With global growth slowing, global trade tumbling, and earnings revisions falling rapidly, equity market outperformance has been (as we noted earlier) based on the Fed/ECB's largesse. The unanswered question is - how much is now priced in? Given recent 'stability' post-FOMC, it seems the follow-through is not there (especially if we look at sectoral performance) and based on David Rosenberg's estimate of Fed QE's impact on stocks, we think we know why. In the last three months, the S&P 500 has 'outperformed' the Fed balance sheet by around 220 points - which equates to a pricing-in of around 11 months of additional QEternity.
S&P 500 vs Fed balance-sheet...
Via David Rosenberg:
As I have said in the past, there are six different factors that drive the equity markets at any given point in time, and in some periods, one or a few factors dominate, and in other periods, these same drivers can be on the back burner.
These six items are liquidity, fund flows/positioning. technicals, valuation, sentiment, and the fundamentals. They continue in the aggregate to provide a very murky picture, but the fact that the market has hung in following last week's massive gains tells me that the first two factors are dominant at the present time.
The Fed has bolstered investor confidence with its massive monetary easing, even if it doesn't work for the real economy - our research from the past three years shows that every $40 billion of QE boost (QE3 at a pace of this amount per month) to the Fed's balance sheet, as a static stand-alone event, adds about 20 points to the S&P 500. Then there is the fact that the hedge funds, in aggregate, have lagged so far behind this year that they will be forced into the market to avoid embarrassment - and redemptions - at the end of the year. We are hearing some hints of some asset mix shifts taking place among institutional investors too. Technicals, as far as I can see, are neutral (though improving over the past week) as is valuation though forward WE ratios are at the high end of the range for the past 20 months at 14x (and the Shiller cyclically adjusted multiple is 25% above historical norms).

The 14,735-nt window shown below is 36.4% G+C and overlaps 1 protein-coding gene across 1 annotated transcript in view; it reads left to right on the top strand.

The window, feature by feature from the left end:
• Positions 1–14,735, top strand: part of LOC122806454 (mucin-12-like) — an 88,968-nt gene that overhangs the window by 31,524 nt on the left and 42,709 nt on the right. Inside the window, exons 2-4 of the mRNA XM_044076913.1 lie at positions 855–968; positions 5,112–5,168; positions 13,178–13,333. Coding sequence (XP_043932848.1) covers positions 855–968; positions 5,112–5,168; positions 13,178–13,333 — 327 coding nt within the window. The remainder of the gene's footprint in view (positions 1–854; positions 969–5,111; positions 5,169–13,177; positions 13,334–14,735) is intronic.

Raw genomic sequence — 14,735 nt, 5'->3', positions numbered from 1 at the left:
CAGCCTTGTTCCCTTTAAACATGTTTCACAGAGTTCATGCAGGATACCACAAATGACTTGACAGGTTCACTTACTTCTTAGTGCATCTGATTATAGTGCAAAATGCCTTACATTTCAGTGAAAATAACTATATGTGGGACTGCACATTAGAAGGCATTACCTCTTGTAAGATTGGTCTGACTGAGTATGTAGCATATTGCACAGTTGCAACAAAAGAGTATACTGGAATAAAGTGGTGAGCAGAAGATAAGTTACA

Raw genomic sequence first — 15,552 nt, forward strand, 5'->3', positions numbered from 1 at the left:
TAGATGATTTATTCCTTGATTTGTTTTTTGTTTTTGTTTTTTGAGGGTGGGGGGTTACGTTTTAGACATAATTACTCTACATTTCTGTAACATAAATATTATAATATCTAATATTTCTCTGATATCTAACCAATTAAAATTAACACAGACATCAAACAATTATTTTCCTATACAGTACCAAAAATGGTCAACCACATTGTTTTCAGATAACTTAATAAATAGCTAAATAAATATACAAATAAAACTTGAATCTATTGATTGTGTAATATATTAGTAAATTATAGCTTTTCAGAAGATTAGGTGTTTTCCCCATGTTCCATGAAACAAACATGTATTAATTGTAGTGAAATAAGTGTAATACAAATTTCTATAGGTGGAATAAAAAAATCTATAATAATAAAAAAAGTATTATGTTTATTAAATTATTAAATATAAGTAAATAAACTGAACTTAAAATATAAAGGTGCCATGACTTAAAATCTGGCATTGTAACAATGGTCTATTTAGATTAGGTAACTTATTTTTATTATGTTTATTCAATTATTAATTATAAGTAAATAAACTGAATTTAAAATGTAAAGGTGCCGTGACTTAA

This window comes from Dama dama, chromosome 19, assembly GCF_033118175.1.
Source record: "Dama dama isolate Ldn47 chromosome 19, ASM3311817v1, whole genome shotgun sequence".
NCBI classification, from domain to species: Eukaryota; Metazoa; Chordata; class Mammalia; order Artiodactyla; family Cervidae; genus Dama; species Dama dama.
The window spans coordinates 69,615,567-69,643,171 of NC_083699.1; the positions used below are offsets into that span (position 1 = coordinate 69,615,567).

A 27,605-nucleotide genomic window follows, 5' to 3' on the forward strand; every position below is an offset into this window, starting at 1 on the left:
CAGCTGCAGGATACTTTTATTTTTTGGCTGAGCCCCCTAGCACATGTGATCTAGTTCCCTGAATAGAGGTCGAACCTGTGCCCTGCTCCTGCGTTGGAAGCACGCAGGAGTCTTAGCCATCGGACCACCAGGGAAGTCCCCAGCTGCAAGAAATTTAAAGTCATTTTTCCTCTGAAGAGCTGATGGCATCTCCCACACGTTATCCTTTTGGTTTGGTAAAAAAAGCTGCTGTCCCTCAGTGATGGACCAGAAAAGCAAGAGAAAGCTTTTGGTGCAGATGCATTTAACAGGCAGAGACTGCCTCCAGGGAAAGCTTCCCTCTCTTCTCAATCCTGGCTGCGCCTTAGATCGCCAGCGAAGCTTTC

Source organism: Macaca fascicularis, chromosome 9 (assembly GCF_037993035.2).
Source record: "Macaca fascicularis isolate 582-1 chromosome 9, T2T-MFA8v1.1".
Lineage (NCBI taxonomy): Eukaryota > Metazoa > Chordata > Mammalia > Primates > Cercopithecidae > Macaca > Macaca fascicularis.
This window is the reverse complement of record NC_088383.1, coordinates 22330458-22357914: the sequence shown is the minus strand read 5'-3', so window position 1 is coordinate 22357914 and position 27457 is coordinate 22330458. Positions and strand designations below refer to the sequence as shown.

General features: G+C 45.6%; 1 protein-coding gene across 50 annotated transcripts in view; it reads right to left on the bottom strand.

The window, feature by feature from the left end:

Sentiment and fundamentals remain the two primary sources of downside risks. On the latter, operating profits are now declining in tandem with reported (GAAP) EPS and guidance overall is to the negative side and by a larger than usual margin (four to one). Analyst downgrades are outpacing upgrades. I look at FedEx as a cyclical bellwether and shipments are contracting. As for the former, the bull camp is getting crowded — problematic from a contrary standpoint.
At the June lows in the S&P 500, the Investor's Intelligence Survey flashed just 34% bulls — that number as of this latest week is up to 54.2% (from 51.1%). The bear share fell to 24.5% from 25.5% and is actually lower now than it was when the market was carving out an interim bottom in early June. Take note that the bull/bear gap has widened out to 29.7 points from 25.6 points last week and 7.4 points in early June (when sentiment was very low and the VIX was at 26 versus 13-and-change today) — a spread of over 30 in the past typically characterized an over-extended market ripe for a pullback: and bullish readings of 55% or higher in the past was a warning flag for those investors playing from the long side.